White House Counsel Kathryn Ruemmler sent a letter on Thursday, April 5 to Republican lawmakers Rep. Darrell Issa and Sen. Chuck Grassley, refusing their request to speak with Kevin O’Reilly, a former National Security staff member whose emails place him in the middle of the unfolding scandal. Issa, from California, and Grassley, from Iowa, had written to Ruemmler on March 28, asking the White House to step aside and let O’Reilly talk to investigators, Kelly reported.
Grassley is the GOP ranking member on the Senate Judiciary Committee. Issa chairs the House Committee on Oversight and Government Reform, whose members include Chaffetz.
“[O’Reilly’s] personal attorney indicated that he’s more than willing to talk to the committee, on the record, under oath”” Chaffetz told Kelly during her Friday afternoon broadcast. “It is only the White House and the White House Counsel that is saying they will not make him available.”
During his time at the White House, records show, O’Reilly carried on an email conversation with Frank Newell, then the head of the Phoenix field office of the Bureau of Alcohol, Tobacco, Firearms and Explosives (ATF). Their emails suggest that Newell was directly briefing O’Reilly on Fast and Furious.
In one email, Newell wrote to O’Reilly, “You didn’t get this from me,” indicating that he may have been subverting the established chain of command within the Department of Justice, which oversees ATF.
In another, Newell said, “Just don’t want ATF HQ to find out, especially since this is what they should be doing (briefing you!).”
Mexico’s attorney general, Marisela Morales Ibáñez, was left in the dark about Operation Fast and Furious, Pavlich writes (Pages 109-110): “Morales had heard about Fast and Furious sporadically from American media reports following Brian Terry’s murder, but didn’t know the gruesome details until informed by [ATF Deputy Attache Carlos] Canino.” The shock of Mexico’s first woman attorney general soon turned to anger, Pavlich says: “In no way would we have allowed [this operation] because it is an attack on the safety of Mexicans” (reported Sept. 19, 2011 in a Los Angeles Times story by Serrano, Wilkinson and Ellingwood).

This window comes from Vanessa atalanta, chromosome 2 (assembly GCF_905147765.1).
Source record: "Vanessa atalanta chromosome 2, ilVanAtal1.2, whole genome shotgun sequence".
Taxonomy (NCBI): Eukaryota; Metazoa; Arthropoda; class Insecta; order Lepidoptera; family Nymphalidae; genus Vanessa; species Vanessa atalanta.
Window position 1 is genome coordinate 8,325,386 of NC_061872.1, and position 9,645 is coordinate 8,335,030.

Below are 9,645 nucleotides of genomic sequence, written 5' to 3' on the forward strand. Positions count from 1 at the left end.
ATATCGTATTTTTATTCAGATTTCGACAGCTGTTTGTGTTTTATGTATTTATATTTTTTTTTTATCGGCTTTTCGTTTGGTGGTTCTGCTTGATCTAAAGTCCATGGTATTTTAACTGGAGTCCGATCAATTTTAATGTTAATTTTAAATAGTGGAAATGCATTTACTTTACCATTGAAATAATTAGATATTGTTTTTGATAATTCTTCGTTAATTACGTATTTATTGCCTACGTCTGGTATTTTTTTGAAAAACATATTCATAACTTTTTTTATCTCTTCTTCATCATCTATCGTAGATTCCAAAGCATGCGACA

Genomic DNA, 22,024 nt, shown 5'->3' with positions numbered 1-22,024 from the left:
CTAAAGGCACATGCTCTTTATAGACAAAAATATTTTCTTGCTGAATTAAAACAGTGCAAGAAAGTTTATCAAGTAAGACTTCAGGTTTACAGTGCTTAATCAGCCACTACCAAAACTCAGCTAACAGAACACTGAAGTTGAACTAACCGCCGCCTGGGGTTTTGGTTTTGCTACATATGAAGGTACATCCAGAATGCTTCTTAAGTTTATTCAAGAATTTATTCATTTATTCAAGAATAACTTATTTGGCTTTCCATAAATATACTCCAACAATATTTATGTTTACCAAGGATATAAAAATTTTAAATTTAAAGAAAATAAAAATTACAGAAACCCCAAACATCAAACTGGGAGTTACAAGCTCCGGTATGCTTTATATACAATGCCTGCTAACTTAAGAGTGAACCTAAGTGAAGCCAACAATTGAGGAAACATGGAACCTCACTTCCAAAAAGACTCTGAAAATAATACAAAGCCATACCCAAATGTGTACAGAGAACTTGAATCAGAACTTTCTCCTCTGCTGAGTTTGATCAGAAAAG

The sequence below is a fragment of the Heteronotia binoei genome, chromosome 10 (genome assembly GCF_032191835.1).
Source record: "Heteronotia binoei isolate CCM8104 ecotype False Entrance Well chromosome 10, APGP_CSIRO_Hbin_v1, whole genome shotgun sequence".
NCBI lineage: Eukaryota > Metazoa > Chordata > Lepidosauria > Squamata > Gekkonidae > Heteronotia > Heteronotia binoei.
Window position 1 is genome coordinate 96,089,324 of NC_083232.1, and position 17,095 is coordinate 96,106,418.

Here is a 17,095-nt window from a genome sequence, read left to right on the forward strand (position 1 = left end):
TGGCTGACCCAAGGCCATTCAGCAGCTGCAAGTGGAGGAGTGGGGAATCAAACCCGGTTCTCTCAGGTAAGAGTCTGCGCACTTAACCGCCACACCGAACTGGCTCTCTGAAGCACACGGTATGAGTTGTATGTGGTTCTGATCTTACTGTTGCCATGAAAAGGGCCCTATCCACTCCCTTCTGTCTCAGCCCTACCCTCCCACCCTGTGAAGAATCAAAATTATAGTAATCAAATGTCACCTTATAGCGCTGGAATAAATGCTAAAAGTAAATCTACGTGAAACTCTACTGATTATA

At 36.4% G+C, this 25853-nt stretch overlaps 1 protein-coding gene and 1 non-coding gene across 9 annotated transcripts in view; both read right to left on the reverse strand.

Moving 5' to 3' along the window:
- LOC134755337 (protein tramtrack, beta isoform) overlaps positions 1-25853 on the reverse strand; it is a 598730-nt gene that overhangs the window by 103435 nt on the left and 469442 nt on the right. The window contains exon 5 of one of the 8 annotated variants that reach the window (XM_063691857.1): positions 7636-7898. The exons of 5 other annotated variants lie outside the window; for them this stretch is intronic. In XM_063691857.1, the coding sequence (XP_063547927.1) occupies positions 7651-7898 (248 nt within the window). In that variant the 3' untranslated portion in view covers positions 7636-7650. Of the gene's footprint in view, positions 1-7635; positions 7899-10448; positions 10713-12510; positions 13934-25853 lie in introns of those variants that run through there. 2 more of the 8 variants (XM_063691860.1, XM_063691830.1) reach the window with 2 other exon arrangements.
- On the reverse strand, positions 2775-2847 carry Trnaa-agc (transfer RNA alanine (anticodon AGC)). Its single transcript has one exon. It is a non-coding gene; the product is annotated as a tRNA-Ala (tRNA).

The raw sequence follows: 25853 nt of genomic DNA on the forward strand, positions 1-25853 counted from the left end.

In “Fast and Furious” Pavlich discloses:
* Why Homeland Security Secretary Janet Napolitano could be charged with perjury and would “be lucky not to go to prison”
* Why the family of murdered Border Patrol Agent Brian Terry was intentionally kept in the dark about his death on Dec. 14-15, 2010 and why the U.S. government may be protecting “the man who pulled the trigger”
* Why the liberal press intentionally mischaracterized law-abiding gun shop owners along the Mexican border and dismissed Fast and Furious as a right-wing conspiracy theory
* How the Fast and Furious scandal reaches far beyond ATF and the Justice Department — exposing a web of officials who have worked together for years to advance their anti-gun agenda
The extensively documented book also includes eight pages of color photographs, a timeline of events and several pages of heavily redacted documents pertaining to Fast and Furious.
Readers of the book will find the Wikipedia entry on gunwalking useful as it includes details about similar programs in the previous administration: en.wikipedia.org/wiki/ATF_gunwalking_scandal
About the Author
Katie Pavlich is the news editor for Townhall.com and a contributing editor to Townhall Magazine. As a reporter, she has been one of the leading investigative journalists breaking news on Fast and Furious. She is a frequent commentator on Fox News, Fox Business, and MSNBC, as well as on a host of national and local radio shows. A graduate of the University of Arizona, Pavlich lives in the Washington, D.C., area. Her website: http://townhall.com/columnists/katiepavlich/